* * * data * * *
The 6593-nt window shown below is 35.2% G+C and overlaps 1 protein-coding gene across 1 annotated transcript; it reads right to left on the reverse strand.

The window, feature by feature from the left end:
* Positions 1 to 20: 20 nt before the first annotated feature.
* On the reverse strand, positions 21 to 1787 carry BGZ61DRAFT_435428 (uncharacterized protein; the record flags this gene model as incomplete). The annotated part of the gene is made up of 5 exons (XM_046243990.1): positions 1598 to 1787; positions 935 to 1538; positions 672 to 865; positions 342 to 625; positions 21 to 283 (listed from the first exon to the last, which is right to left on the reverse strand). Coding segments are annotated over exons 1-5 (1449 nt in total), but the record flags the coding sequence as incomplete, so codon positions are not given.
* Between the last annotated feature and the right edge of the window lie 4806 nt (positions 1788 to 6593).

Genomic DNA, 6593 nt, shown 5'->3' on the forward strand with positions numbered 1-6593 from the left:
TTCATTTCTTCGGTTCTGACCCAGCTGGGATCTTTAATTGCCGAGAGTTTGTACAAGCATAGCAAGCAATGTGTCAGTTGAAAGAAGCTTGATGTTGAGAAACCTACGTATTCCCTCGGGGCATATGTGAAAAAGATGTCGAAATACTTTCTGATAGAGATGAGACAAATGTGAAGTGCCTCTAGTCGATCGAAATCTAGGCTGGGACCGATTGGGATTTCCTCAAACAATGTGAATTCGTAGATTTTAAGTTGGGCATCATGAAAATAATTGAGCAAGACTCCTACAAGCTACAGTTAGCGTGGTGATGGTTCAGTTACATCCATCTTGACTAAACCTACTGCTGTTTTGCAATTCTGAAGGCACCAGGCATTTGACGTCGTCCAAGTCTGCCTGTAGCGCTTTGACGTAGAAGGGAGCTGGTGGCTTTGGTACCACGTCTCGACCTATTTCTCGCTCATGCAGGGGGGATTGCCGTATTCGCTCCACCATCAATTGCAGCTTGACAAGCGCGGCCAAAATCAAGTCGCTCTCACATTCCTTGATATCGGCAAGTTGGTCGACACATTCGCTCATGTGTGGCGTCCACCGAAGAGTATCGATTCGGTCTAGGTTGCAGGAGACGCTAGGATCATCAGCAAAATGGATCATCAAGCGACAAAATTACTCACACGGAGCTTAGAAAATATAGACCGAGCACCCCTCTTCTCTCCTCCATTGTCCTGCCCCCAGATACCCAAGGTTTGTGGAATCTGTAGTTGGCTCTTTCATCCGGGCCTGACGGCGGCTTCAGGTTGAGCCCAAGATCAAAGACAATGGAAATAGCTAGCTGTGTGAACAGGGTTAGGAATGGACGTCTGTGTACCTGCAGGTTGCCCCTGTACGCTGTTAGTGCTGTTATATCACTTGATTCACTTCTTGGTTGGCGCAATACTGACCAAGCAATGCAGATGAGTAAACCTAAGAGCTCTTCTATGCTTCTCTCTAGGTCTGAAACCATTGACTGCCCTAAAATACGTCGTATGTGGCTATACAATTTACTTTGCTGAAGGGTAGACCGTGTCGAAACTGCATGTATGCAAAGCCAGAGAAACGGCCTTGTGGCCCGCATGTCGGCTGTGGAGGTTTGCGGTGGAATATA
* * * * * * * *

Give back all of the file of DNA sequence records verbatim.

The 6593-nt window shown below is 35.2% G+C and overlaps 1 protein-coding gene across 1 annotated transcript; it reads right to left on the reverse strand.

The window, feature by feature from the left end:
* Positions 1 to 20: 20 nt before the first annotated feature.
* On the reverse strand, positions 21 to 1787 carry BGZ61DRAFT_435428 (uncharacterized protein; the record flags this gene model as incomplete). The annotated part of the gene is made up of 5 exons (XM_046243990.1): positions 1598 to 1787; positions 935 to 1538; positions 672 to 865; positions 342 to 625; positions 21 to 283 (listed from the first exon to the last, which is right to left on the reverse strand). Coding segments are annotated over exons 1-5 (1449 nt in total), but the record flags the coding sequence as incomplete, so codon positions are not given.
* Between the last annotated feature and the right edge of the window lie 4806 nt (positions 1788 to 6593).

Genomic DNA, 6593 nt, shown 5'->3' on the forward strand with positions numbered 1-6593 from the left:
TTCATTTCTTCGGTTCTGACCCAGCTGGGATCTTTAATTGCCGAGAGTTTGTACAAGCATAGCAAGCAATGTGTCAGTTGAAAGAAGCTTGATGTTGAGAAACCTACGTATTCCCTCGGGGCATATGTGAAAAAGATGTCGAAATACTTTCTGATAGAGATGAGACAAATGTGAAGTGCCTCTAGTCGATCGAAATCTAGGCTGGGACCGATTGGGATTTCCTCAAACAATGTGAATTCGTAGATTTTAAGTTGGGCATCATGAAAATAATTGAGCAAGACTCCTACAAGCTACAGTTAGCGTGGTGATGGTTCAGTTACATCCATCTTGACTAAACCTACTGCTGTTTTGCAATTCTGAAGGCACCAGGCATTTGACGTCGTCCAAGTCTGCCTGTAGCGCTTTGACGTAGAAGGGAGCTGGTGGCTTTGGTACCACGTCTCGACCTATTTCTCGCTCATGCAGGGGGGATTGCCGTATTCGCTCCACCATCAATTGCAGCTTGACAAGCGCGGCCAAAATCAAGTCGCTCTCACATTCCTTGATATCGGCAAGTTGGTCGACACATTCGCTCATGTGTGGCGTCCACCGAAGAGTATCGATTCGGTCTAGGTTGCAGGAGACGCTAGGATCATCAGCAAAATGGATCATCAAGCGACAAAATTACTCACACGGAGCTTAGAAAATATAGACCGAGCACCCCTCTTCTCTCCTCCATTGTCCTGCCCCCAGATACCCAAGGTTTGTGGAATCTGTAGTTGGCTCTTTCATCCGGGCCTGACGGCGGCTTCAGGTTGAGCCCAAGATCAAAGACAATGGAAATAGCTAGCTGTGTGAACAGGGTTAGGAATGGACGTCTGTGTACCTGCAGGTTGCCCCTGTACGCTGTTAGTGCTGTTATATCACTTGATTCACTTCTTGGTTGGCGCAATACTGACCAAGCAATGCAGATGAGTAAACCTAAGAGCTCTTCTATGCTTCTCTCTAGGTCTGAAACCATTGACTGCCCTAAAATACGTCGTATGTGGCTATACAATTTACTTTGCTGAAGGGTAGACCGTGTCGAAACTGCATGTATGCAAAGCCAGAGAAACGGCCTTGTGGCCCGCATGTCGGCTGTGGAGGTTTGCGGTGGAATATA